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While the main event may have been booked by COVID-19, the rest of UFC on ESPN 22 managed to fall apart in different and exotic ways. The event dubbed “UFC Vegas 24” featured a weight miss so egregious that it scrapped the bout, a face-off shove that resulted in a hospitalization, and that was before the show even started.
Once the broadcast began, viewers were subjected to a slogging pace thanks to the UFC needing to fill a predetermined cable time block with two fewer fights than expected. That pace suffered further thanks to the Triller Fight Club boxing spectacle featuring former MMA star Ben Askren, which ran concurrently with the UFC’s offering and appeared to be intentionally counterprogramming its main event.
However, those are mostly production issues; window dressing, really. The bigger problem, once the dust settled, is that not many fighters came out of UFC on ESPN 22 looking all that great. The middle of the card was dominated by a run of four straight split decisions in which neither fighter really shone. However, at least a few of Saturday’s combatants ascended to new heights, proved their continued relevance, or indicated that they might have been written off a little too soon. Here is the stock report for UFC on ESPN 22: Whittaker vs. Gastelum.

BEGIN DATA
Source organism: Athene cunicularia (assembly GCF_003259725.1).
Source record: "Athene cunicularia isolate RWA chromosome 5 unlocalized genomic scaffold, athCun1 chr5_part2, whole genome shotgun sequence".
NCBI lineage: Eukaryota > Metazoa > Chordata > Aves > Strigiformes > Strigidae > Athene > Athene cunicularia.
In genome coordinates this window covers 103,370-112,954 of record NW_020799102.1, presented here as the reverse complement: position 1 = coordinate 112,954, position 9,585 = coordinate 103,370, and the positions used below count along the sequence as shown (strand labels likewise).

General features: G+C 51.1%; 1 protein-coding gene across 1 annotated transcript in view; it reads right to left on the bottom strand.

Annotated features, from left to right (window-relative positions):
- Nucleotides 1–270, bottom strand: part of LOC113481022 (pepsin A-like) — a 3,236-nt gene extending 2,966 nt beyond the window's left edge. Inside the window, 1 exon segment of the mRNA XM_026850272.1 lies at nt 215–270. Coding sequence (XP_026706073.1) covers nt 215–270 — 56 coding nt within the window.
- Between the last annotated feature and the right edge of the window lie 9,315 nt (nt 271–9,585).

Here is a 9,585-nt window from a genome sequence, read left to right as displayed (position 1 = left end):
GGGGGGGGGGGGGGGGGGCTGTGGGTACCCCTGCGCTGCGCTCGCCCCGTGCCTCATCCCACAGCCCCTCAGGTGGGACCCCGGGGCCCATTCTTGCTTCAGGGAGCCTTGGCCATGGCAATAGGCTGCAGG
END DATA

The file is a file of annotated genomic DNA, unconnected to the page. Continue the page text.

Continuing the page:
STOCK UP: Robert Whittaker
This is the easiest call on the card. The -250 odds indicated general confidence that “Bobby Knuckles” was going to win the long-delayed matchup with Kelvin Gastelum, who stepped in a month ago when Paulo Costa fell ill with COVID. However, Whittaker went above and beyond, pitching a near-shutout in perhaps the best overall performance of his career to date. In taking all five rounds from Gastelum, the former champ showed incremental improvements to his already formidable striking, but the big surprise was his offensive wrestling. Long known for his outstanding takedown defense, Whittaker mixed in takedowns of his own, grounding Gastelum repeatedly and with apparent ease.